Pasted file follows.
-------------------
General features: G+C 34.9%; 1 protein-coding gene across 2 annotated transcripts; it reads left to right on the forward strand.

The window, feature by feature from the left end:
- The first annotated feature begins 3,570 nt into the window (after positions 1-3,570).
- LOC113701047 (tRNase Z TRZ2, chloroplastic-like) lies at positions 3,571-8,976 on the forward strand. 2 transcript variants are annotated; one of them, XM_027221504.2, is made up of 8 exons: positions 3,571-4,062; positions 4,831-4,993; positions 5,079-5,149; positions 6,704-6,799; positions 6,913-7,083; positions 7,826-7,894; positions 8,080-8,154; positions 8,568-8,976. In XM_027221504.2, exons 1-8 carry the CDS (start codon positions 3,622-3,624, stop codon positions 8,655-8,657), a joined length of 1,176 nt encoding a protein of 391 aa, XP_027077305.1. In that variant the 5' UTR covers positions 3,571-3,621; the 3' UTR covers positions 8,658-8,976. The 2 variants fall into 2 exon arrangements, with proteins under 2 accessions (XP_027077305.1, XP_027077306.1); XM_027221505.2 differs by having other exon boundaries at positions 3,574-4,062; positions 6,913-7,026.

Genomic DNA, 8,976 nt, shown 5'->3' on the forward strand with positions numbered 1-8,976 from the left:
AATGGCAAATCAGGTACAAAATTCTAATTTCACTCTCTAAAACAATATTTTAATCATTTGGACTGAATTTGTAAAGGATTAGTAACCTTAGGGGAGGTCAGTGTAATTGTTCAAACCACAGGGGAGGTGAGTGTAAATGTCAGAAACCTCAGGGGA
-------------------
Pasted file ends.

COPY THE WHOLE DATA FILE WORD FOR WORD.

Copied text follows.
General features: G+C 34.9%; 1 protein-coding gene across 2 annotated transcripts; it reads left to right on the forward strand.

The window, feature by feature from the left end:
- The first annotated feature begins 3,570 nt into the window (after positions 1-3,570).
- LOC113701047 (tRNase Z TRZ2, chloroplastic-like) lies at positions 3,571-8,976 on the forward strand. 2 transcript variants are annotated; one of them, XM_027221504.2, is made up of 8 exons: positions 3,571-4,062; positions 4,831-4,993; positions 5,079-5,149; positions 6,704-6,799; positions 6,913-7,083; positions 7,826-7,894; positions 8,080-8,154; positions 8,568-8,976. In XM_027221504.2, exons 1-8 carry the CDS (start codon positions 3,622-3,624, stop codon positions 8,655-8,657), a joined length of 1,176 nt encoding a protein of 391 aa, XP_027077305.1. In that variant the 5' UTR covers positions 3,571-3,621; the 3' UTR covers positions 8,658-8,976. The 2 variants fall into 2 exon arrangements, with proteins under 2 accessions (XP_027077305.1, XP_027077306.1); XM_027221505.2 differs by having other exon boundaries at positions 3,574-4,062; positions 6,913-7,026.

Genomic DNA, 8,976 nt, shown 5'->3' on the forward strand with positions numbered 1-8,976 from the left:
AATGGCAAATCAGGTACAAAATTCTAATTTCACTCTCTAAAACAATATTTTAATCATTTGGACTGAATTTGTAAAGGATTAGTAACCTTAGGGGAGGTCAGTGTAATTGTTCAAACCACAGGGGAGGTGAGTGTAAATGTCAGAAACCTCAGGGGA